Let them stand for half an hour, strain, and sweeten with 4 ounces of treacle. Dose: Two tablespoonsful every half an hour until perspiration is thoroughly induced. The dose may then be given every three hours.
Regulate the bowels with occasional doses of the aperient mixture.
INFLAMMATION OF THE LUNGS, BRONCHITIS, AND PLEURISY
These three diseases are so nearly allied that we shall treat of them collectively. In inflammation of the lungs, or pneumonia, the cellular tissue or substance of one or both of the lungs is inflamed; in bronchitis the inflammation is seated in the bronchial tubes or air passages; and in pleurisy the lining membrane which covers the lungs, called the pleura, is the seat of inflammation.
These diseases generally set in with a chill or shivering fit, followed by an intense feeling of heat ; there is afterwards, tightness of the chest; lassitude; pain in the limbs; thirst; hot and dry skin; tongue furred, white; little or no appetite; bowels usually confined; urine, thick and scanty.
The following are the distinctive symptoms of these diseases:
Inflammation of the Lungs
The patient generally lies on his back, has a frequent, harsh, and grating cough; rapid and difficult breathing. During the height of the disease the respirations may reach 40 per minute; the cough is attended with a scanty, tenacious, rusty-coloured, or bloody expectoration, which is got up with difficulty; pulse, quick and soft; occasionally there is delirium at night, and a dull pain is felt on inspiration.
The patient complains more or less of fever, a dull oppressive pain, or soreness of the chest. The cough is loose, deep, and diffused; expectoration copious, at first glairy, or frothy, and almost transparent, but afterwards it is opaque.
An attack of this disease manifests itself by the appearance of sharp pains in the side, increased by breathing or coughing; the patient generally lies on the unaffected side; cough, hard, dry, and short, but no rusty-coloured expectoration; pulse, quick and often hard.
The exciting causes of these inflammatory affections may be stated as being generally one or more of the following: Sudden transition from heat to cold, or anything that obstructs the free circulation of the blood in the skin, such as sleeping in damp places, wet clothes, undue heat, violent exercise, local congestion, blows, an altered condition of the blood, &c.
The development of one of the forms more than another – of inflammation of the lung substance, of the bronchial tubes, or of the Pleura – depends solely upon the predisposition of the individual attacked.
When the disease occurs in a mild form in adults, then bathe the feet well in hot mustard and water for fifteen or twenty minutes, dry them well; and afterwards keep them well warmed by a fire, or, if necessary, let the patient go to bed, put to the feet a bottle of hot water, around which is wrapped a wet vinegar cloth; during the foot-bath, give the patient a strong dose of the Compound Essence of Cocaine.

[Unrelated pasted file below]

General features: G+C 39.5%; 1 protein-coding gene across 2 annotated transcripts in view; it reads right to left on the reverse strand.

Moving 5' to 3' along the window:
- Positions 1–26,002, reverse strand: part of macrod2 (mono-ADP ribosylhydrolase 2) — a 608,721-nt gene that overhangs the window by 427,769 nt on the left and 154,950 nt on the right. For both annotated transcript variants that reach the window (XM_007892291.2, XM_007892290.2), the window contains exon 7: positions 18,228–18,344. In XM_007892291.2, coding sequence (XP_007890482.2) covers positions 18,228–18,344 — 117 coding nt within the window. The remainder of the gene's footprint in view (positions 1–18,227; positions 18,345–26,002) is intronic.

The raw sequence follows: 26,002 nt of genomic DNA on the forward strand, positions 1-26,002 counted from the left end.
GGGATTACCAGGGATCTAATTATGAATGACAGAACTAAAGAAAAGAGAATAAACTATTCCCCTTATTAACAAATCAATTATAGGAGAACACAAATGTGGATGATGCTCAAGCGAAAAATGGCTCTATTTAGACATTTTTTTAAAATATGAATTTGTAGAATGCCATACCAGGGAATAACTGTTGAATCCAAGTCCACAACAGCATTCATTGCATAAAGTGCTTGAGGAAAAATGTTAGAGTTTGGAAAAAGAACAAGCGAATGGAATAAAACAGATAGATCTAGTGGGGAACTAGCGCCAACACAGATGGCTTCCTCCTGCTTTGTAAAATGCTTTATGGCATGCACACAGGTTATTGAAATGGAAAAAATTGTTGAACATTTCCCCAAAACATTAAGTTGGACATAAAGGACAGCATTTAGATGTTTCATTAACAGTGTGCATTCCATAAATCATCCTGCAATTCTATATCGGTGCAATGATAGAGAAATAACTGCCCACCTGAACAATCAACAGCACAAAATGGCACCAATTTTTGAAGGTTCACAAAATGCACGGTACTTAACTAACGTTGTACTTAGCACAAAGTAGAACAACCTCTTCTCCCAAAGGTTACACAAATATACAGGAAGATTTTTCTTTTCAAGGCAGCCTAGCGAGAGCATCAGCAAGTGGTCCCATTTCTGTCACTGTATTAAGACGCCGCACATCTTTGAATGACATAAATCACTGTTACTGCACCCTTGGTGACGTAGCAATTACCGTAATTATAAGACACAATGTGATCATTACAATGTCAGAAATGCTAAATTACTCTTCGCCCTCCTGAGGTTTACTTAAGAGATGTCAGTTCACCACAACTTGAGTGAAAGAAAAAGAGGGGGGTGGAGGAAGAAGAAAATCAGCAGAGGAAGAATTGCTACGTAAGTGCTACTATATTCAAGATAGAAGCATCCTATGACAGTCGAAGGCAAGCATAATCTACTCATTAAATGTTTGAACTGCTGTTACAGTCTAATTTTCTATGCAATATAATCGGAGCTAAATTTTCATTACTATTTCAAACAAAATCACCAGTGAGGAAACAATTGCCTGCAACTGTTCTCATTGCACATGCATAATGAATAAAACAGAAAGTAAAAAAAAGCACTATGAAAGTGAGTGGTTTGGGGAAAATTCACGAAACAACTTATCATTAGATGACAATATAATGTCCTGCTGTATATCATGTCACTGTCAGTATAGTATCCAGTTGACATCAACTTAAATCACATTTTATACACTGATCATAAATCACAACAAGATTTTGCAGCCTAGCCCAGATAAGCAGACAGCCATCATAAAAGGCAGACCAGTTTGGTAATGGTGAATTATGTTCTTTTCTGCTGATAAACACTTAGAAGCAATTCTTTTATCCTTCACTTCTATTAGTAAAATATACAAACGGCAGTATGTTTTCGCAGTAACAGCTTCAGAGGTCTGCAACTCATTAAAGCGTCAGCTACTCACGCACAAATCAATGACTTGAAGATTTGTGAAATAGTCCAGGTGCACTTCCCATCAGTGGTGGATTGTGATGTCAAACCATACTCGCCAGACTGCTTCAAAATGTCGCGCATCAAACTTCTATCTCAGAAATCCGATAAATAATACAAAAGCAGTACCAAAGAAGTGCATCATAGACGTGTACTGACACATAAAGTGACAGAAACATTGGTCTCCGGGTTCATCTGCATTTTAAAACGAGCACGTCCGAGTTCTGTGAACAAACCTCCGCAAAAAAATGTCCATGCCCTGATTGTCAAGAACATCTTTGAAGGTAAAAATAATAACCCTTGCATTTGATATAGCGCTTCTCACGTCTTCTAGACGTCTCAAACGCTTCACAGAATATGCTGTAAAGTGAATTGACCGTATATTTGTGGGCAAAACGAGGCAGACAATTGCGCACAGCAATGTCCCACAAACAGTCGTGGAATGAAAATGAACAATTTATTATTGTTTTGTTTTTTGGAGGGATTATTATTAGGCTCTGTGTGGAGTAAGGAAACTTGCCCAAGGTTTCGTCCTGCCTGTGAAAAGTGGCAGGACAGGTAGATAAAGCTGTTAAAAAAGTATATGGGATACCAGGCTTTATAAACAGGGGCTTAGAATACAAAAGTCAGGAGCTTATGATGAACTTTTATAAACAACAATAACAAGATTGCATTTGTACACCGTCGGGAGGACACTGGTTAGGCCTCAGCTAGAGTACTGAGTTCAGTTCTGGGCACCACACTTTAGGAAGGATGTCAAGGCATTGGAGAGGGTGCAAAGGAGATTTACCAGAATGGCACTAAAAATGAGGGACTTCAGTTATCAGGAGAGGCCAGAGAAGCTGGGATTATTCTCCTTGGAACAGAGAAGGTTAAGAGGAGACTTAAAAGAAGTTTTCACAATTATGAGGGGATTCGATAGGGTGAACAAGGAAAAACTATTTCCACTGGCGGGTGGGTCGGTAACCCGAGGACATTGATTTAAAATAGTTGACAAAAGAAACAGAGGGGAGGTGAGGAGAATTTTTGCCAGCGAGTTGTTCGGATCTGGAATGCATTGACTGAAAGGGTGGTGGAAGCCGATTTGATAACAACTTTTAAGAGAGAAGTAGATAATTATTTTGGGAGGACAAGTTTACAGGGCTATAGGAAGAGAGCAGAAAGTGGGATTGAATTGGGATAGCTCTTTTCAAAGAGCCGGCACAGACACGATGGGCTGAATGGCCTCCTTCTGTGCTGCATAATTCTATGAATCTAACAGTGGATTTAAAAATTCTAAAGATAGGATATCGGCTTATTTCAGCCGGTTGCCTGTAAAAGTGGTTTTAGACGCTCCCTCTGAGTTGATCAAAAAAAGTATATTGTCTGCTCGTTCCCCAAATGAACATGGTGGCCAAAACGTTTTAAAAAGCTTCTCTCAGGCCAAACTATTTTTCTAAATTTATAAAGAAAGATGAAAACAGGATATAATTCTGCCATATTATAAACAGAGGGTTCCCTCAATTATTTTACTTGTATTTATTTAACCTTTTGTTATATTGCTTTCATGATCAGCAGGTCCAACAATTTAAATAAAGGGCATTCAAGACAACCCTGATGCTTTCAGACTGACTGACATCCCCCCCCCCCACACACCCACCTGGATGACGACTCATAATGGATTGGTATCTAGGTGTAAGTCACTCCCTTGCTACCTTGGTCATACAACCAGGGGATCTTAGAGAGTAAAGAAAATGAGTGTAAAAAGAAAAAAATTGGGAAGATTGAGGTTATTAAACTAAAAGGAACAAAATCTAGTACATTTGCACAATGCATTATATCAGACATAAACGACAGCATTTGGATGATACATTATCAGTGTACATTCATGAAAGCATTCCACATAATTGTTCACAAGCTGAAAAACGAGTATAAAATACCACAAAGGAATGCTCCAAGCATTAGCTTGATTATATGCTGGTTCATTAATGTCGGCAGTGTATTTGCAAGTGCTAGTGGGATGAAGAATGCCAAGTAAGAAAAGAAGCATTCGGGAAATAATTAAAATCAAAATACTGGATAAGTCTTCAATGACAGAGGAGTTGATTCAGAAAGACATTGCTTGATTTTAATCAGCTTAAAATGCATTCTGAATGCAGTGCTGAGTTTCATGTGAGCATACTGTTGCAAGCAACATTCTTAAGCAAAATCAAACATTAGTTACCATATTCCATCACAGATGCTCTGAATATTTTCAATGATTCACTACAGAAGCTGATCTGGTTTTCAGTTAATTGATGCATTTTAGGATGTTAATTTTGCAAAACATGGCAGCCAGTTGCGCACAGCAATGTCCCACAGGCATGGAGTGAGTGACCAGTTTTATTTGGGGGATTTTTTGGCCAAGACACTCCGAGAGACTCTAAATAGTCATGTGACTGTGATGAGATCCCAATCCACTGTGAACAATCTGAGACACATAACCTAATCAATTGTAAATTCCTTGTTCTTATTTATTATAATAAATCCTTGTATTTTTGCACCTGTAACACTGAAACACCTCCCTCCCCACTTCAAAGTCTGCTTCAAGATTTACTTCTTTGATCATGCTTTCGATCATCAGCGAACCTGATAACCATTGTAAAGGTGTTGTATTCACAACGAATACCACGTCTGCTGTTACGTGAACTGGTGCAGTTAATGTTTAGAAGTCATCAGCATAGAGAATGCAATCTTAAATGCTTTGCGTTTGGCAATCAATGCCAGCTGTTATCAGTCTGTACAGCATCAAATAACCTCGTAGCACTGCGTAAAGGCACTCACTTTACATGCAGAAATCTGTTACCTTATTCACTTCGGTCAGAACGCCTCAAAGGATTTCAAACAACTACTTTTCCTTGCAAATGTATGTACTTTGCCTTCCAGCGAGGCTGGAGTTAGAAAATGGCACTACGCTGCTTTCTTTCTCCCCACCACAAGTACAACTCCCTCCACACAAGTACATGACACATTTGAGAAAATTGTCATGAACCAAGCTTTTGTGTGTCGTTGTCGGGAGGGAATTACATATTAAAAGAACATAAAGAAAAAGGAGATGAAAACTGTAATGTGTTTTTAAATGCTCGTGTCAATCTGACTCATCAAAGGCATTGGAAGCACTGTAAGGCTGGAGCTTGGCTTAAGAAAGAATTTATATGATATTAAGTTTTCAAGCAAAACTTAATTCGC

When in bed give the patient doses of the following
Pleurisy Root, bruised 1 ounce
Boil in one and a half pint of soft water for 15 minutes.
Strain, sweeten slightly, and then add two tablespoonsful of Brain Feeder and one tablespoonful of Compound Essence of Cocaine.
Two tablespoonsful every hour until the patient is somewhat easier; then give the closes at intervals of two or three hours. Each close should be given warm. If the cough is troublesome, give, every three hours, a dose of the Cherry Bark Cough Balsam, in a little of the above mixture, warm. Regulate the bowels with the Chionanthus Liver Pills.
If the patient is an infant – that is under 7 years of age – then the treatment may be as follows:
Let the feet be occasionally bathed in warm water in which has been thrown a little soda. Keep the bowels regular by the administration, now and then, of doses of the aperient mixture.
Give the following medicine:
Take of Pleurisy Root, bruised, half an ounce; boil in three-quarters of a pint of water for ten minutes; pour the boiling liquid on to half an ounce of Pennyroyal Herb, let it stand for ten or fifteen minutes, strain, and add a small quantity of sugar.
One to two teaspoonsful every hour or two, according to age and the severity of the complaint. Give a dose (size according to age) of the Cherry Bark Cough Balsam in a little of the above infusion, warm, every three or four hours. Apply warmth to the body. If the above treatment is carried out there is no doubt the little sufferer will be speedily brought round.
If the case is severe an emetic powder may be given, the patient drinking freely of the Compound Essence of Cocaine before and during its action. The inhalation of the vapour of vinegar; or of the steam from a hot infusion of herbs. The application of a poultice to the chest, is also valuable. Be sure that the bowels are not allowed to become costive.
2. Or, following the above general course, the medicinal treatment may consist of the administration of repeated doses of the following mixture :
Liquorice Root, bruised 1 ounce
Pleurisy Root, bruised 1 ounce
Boil in one and a half pint of water for ten minutes; while still hot pour on to the following :
Coca Leaf 1 ounce
Boneset 1 ounce
Composition Powder a teaspoonful
Let them stand 15 or 20 minutes; strain.
One teaspoonful to two tablespoonsful every one or two hours, according to the age of the patient and severity of the disease.
Regulate the bowels by the use of the Aperient mixture. In the first instance use all reasonable means to induce perspiration.
If the patient is an infant, omit the Composition Powder in the above recipe. Under all circumstances the diet should be of a light and nourishing character, consisting chiefly of mucilaginous drinks, as barley-water, &c, &c.
Milk and a little of the Compound Essence of Cocaine is very valuable as a diet drink in inflammatory diseases.
Editor’s Note: In the next post, which will follow in a few days, we’ll look at how Dr. Tibbles suggests treating a number of very serious diseases including Asthma and Consumption (Tuberculosis).